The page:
The design is more “old-school” than the BEAMS. The cast aluminum intake with adjustable geometry has a damper actuator that looks like it came off a ZIL-131. One-piece aluminum spark plug sockets. Fully collapsible EGR valve. Electromechanical throttle as condensed as an Ozone carburetor. Wire clamps on intake manifold. Nozzles are located open, like on old diesel engines, and secured the same way. And a timing belt made of HNBR, an oil-free hydrogenated butadiene-nitrile rubber in a sealed casing. The exhaust manifold is steel, with two equal-length branches. All in all, an excellent motor from every angle.

It’s a pity only that the price for a live contract model is little by little close to 1200 euros, and for very sensible copies it has crossed this verge long ago. However, “usual” 1JZ-GE is much more expensive, and there are very few alive. Little by little, motors from cars, rare even in Japan, such as Toyota Progres and other oddities, which are slightly different from the most popular options Mark, Crown, etc. start to “get out”. And due to the already repeatedly mentioned above “peculiarities of maintenance” of cars with JZ, they can not live without contractors.

From the disadvantages of 1JZ-FSE can be noted only the hard sound of work, sensitivity to the octane number of gasoline, coking of the exhaust valves and intake in general every 50-80 thousand kilometers. Well and the service life of the piston group is somewhat less than in the classic JZ, because of the more obvious coking of the upper compression ring and the constant presence of a solid sludge in the combustion chamber.

In general, if you regularly carry out cracking with water and treatment from sludge, then from the troubles are only expensive and very fragile injectors for direct injection, and the need to do maintenance for fuel injection pump once in 100 thousand. Weak pump, wedging VVT-i valve, weak clutch and fittings dropping out of the cylinder head are the same as for 1JZ-GE in VVT-i version. It’s just that even great motors have their flaws and weaknesses.

But this motor has significantly lower fuel consumption (as long as everything is serviceable), and even with the ancient 4-speed in Moscow, it can go down to 13-14 liters and usually does not go above 16. Let me remind you, for a weaker 2.0 motor in Mark II, it is practically minimal.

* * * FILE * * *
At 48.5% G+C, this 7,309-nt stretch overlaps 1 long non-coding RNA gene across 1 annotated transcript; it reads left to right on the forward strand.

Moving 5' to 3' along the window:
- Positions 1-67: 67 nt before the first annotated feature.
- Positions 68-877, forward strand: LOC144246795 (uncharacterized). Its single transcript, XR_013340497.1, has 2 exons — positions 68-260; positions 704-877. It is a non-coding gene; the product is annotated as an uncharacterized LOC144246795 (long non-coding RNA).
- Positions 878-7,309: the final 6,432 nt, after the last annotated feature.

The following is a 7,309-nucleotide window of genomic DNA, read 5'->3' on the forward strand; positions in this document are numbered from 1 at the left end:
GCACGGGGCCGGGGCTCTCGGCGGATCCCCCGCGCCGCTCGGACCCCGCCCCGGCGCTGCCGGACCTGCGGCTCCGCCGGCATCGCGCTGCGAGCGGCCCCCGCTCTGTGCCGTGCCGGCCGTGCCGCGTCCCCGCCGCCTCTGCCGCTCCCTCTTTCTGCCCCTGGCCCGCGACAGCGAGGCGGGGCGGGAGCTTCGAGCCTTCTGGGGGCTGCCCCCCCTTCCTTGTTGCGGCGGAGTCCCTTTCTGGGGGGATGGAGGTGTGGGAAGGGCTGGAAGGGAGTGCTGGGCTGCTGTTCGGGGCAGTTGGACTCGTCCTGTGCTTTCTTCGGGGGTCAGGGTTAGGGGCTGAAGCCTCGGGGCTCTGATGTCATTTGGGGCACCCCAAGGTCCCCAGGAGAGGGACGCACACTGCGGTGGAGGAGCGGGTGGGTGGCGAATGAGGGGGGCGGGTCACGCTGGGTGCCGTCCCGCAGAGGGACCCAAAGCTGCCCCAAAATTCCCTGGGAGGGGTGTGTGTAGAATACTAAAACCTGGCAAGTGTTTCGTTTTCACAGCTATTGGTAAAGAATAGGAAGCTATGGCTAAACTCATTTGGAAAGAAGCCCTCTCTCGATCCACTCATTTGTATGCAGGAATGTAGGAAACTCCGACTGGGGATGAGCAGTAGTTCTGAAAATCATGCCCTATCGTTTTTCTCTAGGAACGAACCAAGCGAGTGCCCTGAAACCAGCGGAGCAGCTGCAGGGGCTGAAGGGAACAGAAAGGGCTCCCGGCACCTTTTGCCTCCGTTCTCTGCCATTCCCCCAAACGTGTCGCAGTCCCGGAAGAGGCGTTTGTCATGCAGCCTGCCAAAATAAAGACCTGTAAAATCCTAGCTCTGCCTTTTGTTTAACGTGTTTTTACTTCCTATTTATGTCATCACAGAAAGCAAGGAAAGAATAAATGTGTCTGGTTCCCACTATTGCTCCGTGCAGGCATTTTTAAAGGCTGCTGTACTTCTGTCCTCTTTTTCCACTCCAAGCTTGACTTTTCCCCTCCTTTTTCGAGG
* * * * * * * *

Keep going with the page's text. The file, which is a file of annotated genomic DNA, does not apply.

And, of course, the Mark II has the classic 1JZ-GE and 1JZ-GTE. The former is “without everything” at all, and in fact the last paragraph of the FSE version description describes all the problems. With mileage up to 400-500 it has zero “oil consumption” and has little fear of anything at all except overheating and bad oil.

And the second is the turbo version of this unkillable motor. Powerful and with good potential for tuning, which most owners strongly overestimate. Even “in stock” it is much more sensitive than the atmospheric one to quality of service and loads. But it allows reaching 350-400 hp without special expenses. Further investments will be already essential, but nevertheless it is one of the best variants if the purpose is 500+. But the popularity has a downside.

There has been lack of the live engines for a long time, the price goes off scale even for variants in average condition, and they “put” them with enviable regularity, once again complaining that “the bench was overloaded” or the gasoline was wrong or else trying to justify the fact that the wrong hands, careless assembly and wrong firmware can kill even a very good engine if you modify it to capacities around 500 hp. But I think if you are looking for a brand with this motor, you hope that you will be fine, and you are aware of the prices.

To take or not to take?

“Collaborative” maintenance is the bane of all cars, especially those 10 years and older. For Mark II it is even more so because of partial (but not complete) compatibility with other models of Toyota and the wealth of supply of used parts. As a result it turns out that very good constructive car in most cases will appear unusable for normal operation and without chances to restore it to stock because of the depth of remakes. But if you are lucky enough to find a car which has not been turned into a blanket of scraps collected from dumpsters, take it without doubts. The consumer properties are more than decent, the price for quality service is low, and you can potentially drive it for another decade.